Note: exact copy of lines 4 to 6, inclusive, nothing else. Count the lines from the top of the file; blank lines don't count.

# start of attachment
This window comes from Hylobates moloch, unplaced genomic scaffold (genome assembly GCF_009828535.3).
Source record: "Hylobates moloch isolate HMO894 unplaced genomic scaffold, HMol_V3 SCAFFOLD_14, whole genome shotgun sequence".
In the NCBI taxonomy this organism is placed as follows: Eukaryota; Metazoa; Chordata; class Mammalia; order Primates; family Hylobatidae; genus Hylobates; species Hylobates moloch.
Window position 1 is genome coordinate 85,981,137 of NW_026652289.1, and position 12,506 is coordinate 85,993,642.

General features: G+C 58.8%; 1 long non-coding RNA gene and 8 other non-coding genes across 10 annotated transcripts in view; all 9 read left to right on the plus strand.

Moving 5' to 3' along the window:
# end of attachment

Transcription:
Window position 1 is genome coordinate 85,981,137 of NW_026652289.1, and position 12,506 is coordinate 85,993,642.

General features: G+C 58.8%; 1 long non-coding RNA gene and 8 other non-coding genes across 10 annotated transcripts in view; all 9 read left to right on the plus strand.

Moving 5' to 3' along the window: